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34 Comments on "California Dealers Challenge Legality Of Tesla Referral Program"

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Laws: Definition: Mans Attempt to control other men, the way THEY see fit! Some are good! Some are Not!

As if anyone was never Referring people to Tesla’s website Before Tesla Decided to Thank them for their Referral!

In some ways, kind of a Flat Version of Multi Level Marketing! Just 1 Level here: The Company, and You (With a Tracking code)!

“California law says that it’s illegal to offer discounts, commissions, or rebates to unlicensed salespeople, with the reason for the incentives being specifically that the person must sell, or aid in the sale of a product.”
1) “unlicensed salespeople” — Nope.
2) “Must Sell” — Nope.

Prediction: Case Thrown Out.

People HATE car sales people, they are pushy, obnoxious and lie. Do away with those people, the world would be better off.

Robots? Car dispensers?

Test drive then buy on line, have them deliver it.

The more they try to prevent people from going direct to the manufacturer and cutting out the wonderful experience you get in their dealerships (let’s face it, this is what it is really about), the more it will push people into a Tesla store.

It’s human nature.

How hard is it for Tesla to obey simple laws? I mean they got slapped on the wrist 2 years ago (http://www.sacbee.com/news/business/article39309483.html), and now they are flaunting the law again.

What is the purpose of the law restricting a paid referral program as it seems it’s solely in place to protect financial interests of the incumbents? Is there any legitimate reason to have this law at all?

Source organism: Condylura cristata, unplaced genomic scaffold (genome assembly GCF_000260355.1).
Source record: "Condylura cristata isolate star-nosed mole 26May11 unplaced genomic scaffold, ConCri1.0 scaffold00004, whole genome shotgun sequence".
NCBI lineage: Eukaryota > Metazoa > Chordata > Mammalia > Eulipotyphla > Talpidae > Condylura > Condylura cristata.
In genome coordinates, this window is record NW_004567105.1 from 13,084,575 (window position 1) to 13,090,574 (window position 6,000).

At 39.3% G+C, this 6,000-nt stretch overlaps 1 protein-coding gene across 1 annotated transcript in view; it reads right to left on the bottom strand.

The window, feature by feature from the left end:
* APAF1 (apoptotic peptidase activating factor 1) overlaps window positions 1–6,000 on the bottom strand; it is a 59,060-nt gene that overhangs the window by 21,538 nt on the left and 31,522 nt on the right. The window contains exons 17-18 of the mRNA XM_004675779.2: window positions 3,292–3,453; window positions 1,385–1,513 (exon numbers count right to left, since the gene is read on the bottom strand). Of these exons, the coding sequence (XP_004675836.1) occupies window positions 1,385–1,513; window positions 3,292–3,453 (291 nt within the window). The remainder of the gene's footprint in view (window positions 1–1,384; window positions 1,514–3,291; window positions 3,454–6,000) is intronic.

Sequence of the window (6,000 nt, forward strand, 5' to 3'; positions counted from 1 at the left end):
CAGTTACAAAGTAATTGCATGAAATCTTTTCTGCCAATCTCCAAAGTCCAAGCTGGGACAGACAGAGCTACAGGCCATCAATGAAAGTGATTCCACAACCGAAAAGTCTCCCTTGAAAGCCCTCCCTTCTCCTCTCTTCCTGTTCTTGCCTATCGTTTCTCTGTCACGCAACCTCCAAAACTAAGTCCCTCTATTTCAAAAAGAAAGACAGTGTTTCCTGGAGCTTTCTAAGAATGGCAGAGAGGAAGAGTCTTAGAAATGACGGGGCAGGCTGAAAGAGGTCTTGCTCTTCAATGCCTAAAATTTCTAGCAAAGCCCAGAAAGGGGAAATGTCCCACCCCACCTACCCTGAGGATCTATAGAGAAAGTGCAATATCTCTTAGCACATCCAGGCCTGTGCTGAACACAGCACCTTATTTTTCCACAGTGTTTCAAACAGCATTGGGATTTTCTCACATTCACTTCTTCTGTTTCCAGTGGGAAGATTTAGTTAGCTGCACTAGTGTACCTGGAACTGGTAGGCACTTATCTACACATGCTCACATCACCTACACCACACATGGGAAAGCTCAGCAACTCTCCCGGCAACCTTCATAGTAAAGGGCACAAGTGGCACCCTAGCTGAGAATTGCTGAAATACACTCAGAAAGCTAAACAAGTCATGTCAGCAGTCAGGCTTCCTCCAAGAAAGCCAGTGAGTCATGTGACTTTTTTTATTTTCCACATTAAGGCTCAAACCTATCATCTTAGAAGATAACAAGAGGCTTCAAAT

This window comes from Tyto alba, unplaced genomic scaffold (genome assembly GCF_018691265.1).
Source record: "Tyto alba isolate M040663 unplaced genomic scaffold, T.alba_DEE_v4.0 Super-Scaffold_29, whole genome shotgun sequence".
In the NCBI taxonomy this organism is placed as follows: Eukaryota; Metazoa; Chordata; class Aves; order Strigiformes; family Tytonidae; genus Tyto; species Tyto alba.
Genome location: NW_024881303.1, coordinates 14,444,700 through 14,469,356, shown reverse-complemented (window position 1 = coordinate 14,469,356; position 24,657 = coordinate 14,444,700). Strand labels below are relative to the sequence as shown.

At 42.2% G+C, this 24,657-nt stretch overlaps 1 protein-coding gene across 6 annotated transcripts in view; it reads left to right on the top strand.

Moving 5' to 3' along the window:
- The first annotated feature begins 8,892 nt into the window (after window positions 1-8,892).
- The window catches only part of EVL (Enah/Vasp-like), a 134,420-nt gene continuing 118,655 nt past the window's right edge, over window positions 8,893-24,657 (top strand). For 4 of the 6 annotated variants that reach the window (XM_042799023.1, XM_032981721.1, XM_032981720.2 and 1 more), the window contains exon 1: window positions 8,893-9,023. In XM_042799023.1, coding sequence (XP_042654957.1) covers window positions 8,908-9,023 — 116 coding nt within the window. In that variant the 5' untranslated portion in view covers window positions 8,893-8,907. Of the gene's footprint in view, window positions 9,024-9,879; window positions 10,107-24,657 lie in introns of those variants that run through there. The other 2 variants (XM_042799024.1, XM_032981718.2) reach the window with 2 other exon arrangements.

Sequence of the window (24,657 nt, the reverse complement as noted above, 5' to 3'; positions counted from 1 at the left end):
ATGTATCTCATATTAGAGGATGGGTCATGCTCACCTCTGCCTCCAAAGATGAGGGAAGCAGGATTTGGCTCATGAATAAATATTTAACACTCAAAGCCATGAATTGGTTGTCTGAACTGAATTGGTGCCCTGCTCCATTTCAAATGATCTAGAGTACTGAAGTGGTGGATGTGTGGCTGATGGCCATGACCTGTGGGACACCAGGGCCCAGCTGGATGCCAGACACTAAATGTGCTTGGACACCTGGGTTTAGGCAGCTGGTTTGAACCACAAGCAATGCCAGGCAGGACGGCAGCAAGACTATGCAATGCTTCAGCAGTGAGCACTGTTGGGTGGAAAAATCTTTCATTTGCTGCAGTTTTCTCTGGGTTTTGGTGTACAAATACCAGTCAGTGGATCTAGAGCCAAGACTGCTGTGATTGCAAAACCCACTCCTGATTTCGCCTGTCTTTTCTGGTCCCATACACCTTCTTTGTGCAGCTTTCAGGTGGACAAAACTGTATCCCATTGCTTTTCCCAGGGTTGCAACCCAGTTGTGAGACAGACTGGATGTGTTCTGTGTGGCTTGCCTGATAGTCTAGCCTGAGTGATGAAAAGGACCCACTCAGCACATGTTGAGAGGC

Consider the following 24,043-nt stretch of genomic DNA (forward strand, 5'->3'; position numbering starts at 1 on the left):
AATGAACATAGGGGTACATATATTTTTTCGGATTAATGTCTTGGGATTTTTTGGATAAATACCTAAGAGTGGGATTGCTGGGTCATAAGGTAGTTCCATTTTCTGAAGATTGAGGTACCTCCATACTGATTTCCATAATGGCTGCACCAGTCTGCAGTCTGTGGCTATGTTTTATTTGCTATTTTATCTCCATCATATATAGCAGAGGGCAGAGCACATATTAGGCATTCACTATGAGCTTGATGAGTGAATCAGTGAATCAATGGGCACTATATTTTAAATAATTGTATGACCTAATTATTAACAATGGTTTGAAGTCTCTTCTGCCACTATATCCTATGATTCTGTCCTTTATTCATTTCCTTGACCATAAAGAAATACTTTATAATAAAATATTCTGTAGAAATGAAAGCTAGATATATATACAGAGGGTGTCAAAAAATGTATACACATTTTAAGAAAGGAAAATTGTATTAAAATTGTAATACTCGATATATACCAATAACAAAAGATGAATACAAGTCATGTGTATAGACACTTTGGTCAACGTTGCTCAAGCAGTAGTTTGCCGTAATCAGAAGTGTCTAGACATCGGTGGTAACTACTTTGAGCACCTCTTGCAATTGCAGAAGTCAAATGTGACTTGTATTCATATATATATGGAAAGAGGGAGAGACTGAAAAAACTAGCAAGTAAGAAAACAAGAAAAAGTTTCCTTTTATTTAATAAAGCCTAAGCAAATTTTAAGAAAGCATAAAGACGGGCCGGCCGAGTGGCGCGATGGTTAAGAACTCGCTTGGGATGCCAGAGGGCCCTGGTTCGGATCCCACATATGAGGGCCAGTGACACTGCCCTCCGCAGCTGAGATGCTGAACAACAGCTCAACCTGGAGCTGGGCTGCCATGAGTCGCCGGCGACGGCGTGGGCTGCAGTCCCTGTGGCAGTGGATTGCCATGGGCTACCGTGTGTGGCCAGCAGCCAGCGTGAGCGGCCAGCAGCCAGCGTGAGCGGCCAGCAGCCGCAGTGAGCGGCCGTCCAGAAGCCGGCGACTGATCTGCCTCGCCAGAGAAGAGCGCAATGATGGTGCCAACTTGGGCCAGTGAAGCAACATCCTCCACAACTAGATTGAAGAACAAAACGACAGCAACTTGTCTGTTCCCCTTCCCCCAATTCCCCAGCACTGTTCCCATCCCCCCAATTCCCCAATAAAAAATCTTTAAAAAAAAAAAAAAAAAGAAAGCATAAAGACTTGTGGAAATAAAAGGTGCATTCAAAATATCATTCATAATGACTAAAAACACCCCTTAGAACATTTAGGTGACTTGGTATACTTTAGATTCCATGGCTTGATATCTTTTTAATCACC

i dont see any

Perhaps this does violate the law, I am not sure. But it is an idiotic or poorly written law if that is the case.

My dealer offers similar incentives to me if I refer a friend or family member. It is a smaller amount but it is still very similar. I’ve never taken advantage of it, but what could possibly be wrong with it?

Like the dealer protection laws here in Texas, this sounds like a stupid law that is meant only to protect auto dealers’ profits or salespeoples incomes. It was probably written decades ago after a few bad dealers abused such a system. It is not for the protection of consumers.

It seems the US is full of franchise laws and distributor laws (see also alcohol) that seem out of date but it’s still the law. You don’t get to pick/choose. You can lobby to change the law. The other interesting part here not mentioned is that there is an IRS consideration here. Are these dollar amounts and methods sufficient to raise the eyebrows of the IRS in prohibited types of transactions that are effectively unreported income?

If people start getting referred in Bitcoin, the IRS will know for sure.

No, last time I checked in Cali you can sell stuff and if under $3000/year it’s not mandatory to report it….ie grage sales and such.

(⌐■_■) Trollnonymous

Stealerships are a bunch of hypocrite jackoffs.

Just google all the referral programs that are available. Even the manufacturers have had incentives to buy….

https://www.linkedin.com/pulse/general-motors-employee-referral-program-back-until-august-cosentino